Safety

9 safety tips to keep July 4th fun

Natalie Lane
Written by Natalie Lane

The Fourth of July is one of America’s favorite holidays. It’s our nation’s birthday, and most people like to top off the celebration with fireworks. Although fireworks are fun and colorful, they can be dangerous to everyone around.

On average, about 200 people will go to the ER with fireworks-related injuries each day around the Fourth of July holiday, according to the Consumer Product Safety Commission.

Most of the injuries we see involve burns. For example, a sparkler can burn as hot as a blow torch; and, unfortunately, we have had to treat children with sparkler burns several times. But these are avoidable injuries, if families will carefully follow safety procedures.”

Here are some tips that I recommend to help keep your July 4 fun:

  1. Always read and follow directions on the label carefully.
  2. Adults should always supervise young children when around fireworks. Even sparklers, which are assumed to be safe, should be supervised, as they can reach to 1000 degrees, and can cause severe burns.
  3. Never allow children to ignite fireworks. Keep them a safe distance away while it’s being lit.
  4. If a firework is deemed a “dud” after not going off once lighted, do not stand near it to see what’s wrong. Instead, wait 15-20 minutes; then put the “dud” out with water and dispose of it.
  5. Never shoot fireworks off in metal or glass containers. Instead light them outdoors on a smooth, flat surface away from homes, leaves, or other flammable materials.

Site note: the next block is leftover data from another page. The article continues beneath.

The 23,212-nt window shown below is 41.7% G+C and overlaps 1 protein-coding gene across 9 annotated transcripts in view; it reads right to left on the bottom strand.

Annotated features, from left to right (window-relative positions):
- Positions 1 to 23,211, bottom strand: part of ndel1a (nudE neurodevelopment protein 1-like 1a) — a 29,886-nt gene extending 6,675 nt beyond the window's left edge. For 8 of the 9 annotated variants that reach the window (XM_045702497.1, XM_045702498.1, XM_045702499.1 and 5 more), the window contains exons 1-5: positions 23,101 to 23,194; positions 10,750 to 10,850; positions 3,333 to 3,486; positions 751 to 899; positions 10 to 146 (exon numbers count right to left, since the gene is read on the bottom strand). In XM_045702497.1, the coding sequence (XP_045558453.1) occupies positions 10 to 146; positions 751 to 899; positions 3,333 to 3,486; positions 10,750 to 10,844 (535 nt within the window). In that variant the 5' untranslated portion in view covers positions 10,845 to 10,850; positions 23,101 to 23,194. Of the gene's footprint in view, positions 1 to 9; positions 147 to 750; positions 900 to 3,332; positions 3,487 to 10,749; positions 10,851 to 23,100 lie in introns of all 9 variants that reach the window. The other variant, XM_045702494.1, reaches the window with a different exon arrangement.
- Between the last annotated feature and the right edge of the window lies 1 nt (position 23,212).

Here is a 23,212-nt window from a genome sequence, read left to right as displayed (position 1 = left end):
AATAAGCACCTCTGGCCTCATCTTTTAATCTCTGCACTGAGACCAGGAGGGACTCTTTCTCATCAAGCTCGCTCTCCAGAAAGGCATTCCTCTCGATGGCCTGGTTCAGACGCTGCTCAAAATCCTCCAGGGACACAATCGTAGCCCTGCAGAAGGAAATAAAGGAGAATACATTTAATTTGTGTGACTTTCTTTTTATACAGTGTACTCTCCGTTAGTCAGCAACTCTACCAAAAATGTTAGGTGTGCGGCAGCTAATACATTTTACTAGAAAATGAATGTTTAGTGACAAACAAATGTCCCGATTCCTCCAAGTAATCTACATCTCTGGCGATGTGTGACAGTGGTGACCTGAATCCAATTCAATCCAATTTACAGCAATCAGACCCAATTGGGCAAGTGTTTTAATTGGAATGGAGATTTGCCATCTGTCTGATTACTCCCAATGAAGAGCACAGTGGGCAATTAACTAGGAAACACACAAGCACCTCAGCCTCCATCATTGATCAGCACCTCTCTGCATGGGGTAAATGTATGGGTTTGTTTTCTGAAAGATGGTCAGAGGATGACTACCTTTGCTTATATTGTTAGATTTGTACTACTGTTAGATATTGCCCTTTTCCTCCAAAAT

6. Don’t allow children to point or throw fireworks at others.
  7. Always keep some type of water source on hand in case of fire. A large bucket of water or garden hose will do the trick.
  8. Light fireworks one at a time. Lighting multiple fireworks simultaneously could result in the person setting the fireworks to catching fire or being hit by a firework that goes off early.
  9. Do not use fireworks where prohibited by law. However, if they are legal in your area, be sure to buy them from a reputable seller.

As you gather for your holiday parties, cookouts or barbecues, keep these tips in mind. Minor burns can be treated with basic first aid, for major burns seek emergency attention.

At Children’s Hospital of Georgia, we have an emergency department specifically tailored to fit the needs of children, and we are here 24/7. Our pediatric emergency department serves over 28,000 pediatric patients each year. For more information call 706-721-7337 (PEDS) or visit augustahealth.org/chog.

About the author

Natalie Lane

Natalie Lane

Medical Director, Children’s Hospital of Georgia Emergency Department, and Professor, Department of Emergency Medicine in the Medical College of Georgia at Augusta University